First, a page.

We are also mindful that our analyses are focused on rare loss-of-function heterozygous DNA variations that are represented by a minor allele frequency of < 1% in the human population. We are similarly aware of the ongoing debate as to the relative contribution of the rare inherited alleles to ASD and that there exists an uncertainty associated with current estimates [87]. Much of this uncertainty surrounds the contribution of loss-of-function variations found in non-coding DNA that comprises majority of the genome. Arguably, in the absence of detailed whole-genome analysis, estimates concerning the contribution of the rare inherited non-coding variants to ASD remain speculative. The whole-genome sequencing approaches when combined with rigorous clinical and behavioral profiling of family cohorts and functional characterization of DNA variations are now providing the means to further identify and evaluate rare and de novo non-coding regulatory variations that may affect brain development [4, 6, 88, 89], yet we see that even exome-based data can yield useful information. A major confound regarding estimates of heritability surrounds the impact of epigenetic processes in the penetrance of heterozygous alleles. Although it is difficult to the access neural tissue, there are attempts to interpret global epigenetic events to identify patterns of methylation and other DNA modifying chemistries, and assess the regulatory significance of non-coding DNA variations occurring at these sites. Interestingly, Yuen et al. (2016) recently reported that de novo regulatory variations associated with DNMT3A and ADNP are likely to more directly affect the global methylation processes. With regard to the epigenetic mechanisms, any new data resource detailing non-coding sequences that control gene regulation or the stability of transposons and repetitive DNA that affect transcription, can logically be incorporated into this analysis pipeline to more completely account for other regulatory layer of DNA variations associated with ASD.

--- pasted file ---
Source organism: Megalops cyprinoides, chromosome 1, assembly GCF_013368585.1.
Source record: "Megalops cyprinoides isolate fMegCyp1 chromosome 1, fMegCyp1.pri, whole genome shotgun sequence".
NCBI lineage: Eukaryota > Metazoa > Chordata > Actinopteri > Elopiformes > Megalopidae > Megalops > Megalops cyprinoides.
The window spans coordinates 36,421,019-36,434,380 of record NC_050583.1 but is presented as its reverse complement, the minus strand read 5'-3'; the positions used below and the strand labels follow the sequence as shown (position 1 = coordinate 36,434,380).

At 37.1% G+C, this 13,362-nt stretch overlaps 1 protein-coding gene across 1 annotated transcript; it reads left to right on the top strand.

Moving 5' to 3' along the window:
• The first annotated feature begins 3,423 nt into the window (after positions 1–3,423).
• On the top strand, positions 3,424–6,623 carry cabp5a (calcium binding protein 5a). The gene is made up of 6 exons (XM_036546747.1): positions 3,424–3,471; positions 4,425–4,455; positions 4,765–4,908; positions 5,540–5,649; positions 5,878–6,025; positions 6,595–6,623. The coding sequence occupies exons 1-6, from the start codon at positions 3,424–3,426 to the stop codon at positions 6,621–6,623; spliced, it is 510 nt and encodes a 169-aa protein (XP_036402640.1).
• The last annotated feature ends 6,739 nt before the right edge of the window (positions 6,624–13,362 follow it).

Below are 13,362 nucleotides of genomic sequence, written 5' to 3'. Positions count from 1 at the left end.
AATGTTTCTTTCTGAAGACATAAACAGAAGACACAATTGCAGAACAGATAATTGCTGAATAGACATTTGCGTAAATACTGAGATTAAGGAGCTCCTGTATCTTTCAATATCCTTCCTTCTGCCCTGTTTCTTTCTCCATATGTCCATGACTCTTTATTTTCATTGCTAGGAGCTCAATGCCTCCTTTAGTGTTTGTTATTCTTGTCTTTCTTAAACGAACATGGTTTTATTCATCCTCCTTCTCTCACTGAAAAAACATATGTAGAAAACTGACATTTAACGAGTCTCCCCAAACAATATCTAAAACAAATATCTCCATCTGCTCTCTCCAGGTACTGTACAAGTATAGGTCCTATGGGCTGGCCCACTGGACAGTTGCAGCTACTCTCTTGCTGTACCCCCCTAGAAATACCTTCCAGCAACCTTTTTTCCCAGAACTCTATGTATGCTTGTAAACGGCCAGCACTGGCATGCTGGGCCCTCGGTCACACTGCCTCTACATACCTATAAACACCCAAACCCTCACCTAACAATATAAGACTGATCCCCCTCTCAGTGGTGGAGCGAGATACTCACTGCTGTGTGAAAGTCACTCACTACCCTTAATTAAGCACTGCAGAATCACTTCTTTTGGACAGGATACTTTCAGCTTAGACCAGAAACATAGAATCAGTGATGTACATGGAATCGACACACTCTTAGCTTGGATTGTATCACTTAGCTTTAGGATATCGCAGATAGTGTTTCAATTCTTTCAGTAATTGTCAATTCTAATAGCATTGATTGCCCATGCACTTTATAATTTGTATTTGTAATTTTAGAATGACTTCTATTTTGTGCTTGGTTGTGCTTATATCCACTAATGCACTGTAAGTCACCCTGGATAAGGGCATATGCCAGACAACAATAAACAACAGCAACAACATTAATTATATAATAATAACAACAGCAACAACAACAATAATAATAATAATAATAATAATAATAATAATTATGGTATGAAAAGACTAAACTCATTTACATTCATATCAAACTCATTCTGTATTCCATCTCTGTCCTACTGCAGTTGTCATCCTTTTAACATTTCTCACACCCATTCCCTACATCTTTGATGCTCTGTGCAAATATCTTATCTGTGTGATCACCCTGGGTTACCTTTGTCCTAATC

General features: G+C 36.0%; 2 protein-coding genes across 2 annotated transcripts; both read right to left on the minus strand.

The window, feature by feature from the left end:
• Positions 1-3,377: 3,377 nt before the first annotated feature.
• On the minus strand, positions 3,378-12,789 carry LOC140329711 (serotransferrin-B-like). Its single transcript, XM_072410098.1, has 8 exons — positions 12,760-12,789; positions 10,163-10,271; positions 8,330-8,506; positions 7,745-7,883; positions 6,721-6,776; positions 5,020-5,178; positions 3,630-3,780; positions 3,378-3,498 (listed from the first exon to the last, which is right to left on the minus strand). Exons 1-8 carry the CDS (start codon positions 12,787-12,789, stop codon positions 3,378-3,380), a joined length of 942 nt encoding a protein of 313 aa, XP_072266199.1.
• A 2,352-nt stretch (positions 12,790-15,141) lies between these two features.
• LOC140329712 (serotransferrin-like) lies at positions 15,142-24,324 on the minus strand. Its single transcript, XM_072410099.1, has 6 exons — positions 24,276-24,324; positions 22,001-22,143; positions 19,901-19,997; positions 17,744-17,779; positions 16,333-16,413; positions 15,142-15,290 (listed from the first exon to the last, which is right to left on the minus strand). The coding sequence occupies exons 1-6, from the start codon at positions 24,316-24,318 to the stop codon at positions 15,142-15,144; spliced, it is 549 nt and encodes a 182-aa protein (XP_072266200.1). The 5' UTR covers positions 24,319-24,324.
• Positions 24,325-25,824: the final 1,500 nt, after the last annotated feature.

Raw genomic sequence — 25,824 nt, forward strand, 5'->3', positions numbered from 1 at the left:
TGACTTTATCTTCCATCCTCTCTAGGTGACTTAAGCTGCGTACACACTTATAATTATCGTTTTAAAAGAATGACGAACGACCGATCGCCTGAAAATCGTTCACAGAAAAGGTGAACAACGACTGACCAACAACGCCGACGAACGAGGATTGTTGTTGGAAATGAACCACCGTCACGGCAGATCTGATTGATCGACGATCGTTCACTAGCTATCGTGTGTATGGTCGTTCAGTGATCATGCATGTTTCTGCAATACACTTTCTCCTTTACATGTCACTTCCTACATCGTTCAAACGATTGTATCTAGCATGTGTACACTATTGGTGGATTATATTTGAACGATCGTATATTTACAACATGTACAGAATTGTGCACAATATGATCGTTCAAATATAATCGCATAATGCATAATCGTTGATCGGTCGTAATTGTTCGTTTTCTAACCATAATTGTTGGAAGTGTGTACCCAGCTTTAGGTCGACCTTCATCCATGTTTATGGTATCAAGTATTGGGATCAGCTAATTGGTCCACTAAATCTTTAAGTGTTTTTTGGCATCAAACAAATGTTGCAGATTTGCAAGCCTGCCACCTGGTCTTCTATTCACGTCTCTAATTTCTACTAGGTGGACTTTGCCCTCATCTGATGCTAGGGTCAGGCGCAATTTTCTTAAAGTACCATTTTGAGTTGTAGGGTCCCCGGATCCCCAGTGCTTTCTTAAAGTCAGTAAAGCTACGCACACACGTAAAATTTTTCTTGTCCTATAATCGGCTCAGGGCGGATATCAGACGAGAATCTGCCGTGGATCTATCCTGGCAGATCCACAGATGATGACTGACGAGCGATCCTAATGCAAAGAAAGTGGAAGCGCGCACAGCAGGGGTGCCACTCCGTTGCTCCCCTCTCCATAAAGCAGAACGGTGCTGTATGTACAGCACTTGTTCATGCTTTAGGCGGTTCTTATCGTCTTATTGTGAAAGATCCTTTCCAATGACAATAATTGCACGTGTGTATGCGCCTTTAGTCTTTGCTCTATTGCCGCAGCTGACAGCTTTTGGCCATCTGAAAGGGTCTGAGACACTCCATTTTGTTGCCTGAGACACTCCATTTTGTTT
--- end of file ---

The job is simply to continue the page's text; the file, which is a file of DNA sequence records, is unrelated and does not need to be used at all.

Public genomic resources are constantly improving, larger populations of SNVs will aid the identification of the rare variants and projects such as psychENCODE [90] and CommonMind consortium [91], aimed at generating detailed datasets of regulation in the brain, can only improve interpretations of the variants in the regulatory regions. The approach described here is equally applicable to the whole-genome sequencing data and to the evaluation of the variants identified in the genome-wide association studies; moreover it provides a generalized template for analysis of complex genetic disorders. When combined, more ASD-cases-sequence data, new genomic resources, and integrated systems-based approaches that examine the regulatory variants in ASD-associated genes and pathways, as identified in this study, should elucidate the role of the non-coding regulatory variants and their additive contribution to the risk of ASDs.


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We acknowledge the financial support of Australian Commonwealth Department of Social Services (formerly the Department of Families, Housing, Community Services and Indigenous Affairs). CC was supported by funding from the Australian Research Council (FT110100292) and the National Health and Medical Research Council (APP1008125). AJOW is supported by a Senior Research Fellowship form the National Health and Medical Research Council (APP1077966). JYA was supported by a University of Queensland PhD scholarship and SMW by an Australian Postgraduate Award.

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Correspondence to Alexandre S. Cristino or Charles Claudianos.

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Williams, S.M., An, J.Y., Edson, J. et al. An integrative analysis of non-coding regulatory DNA variations associated with autism spectrum disorder. Mol Psychiatry 24, 1707–1719 (2019).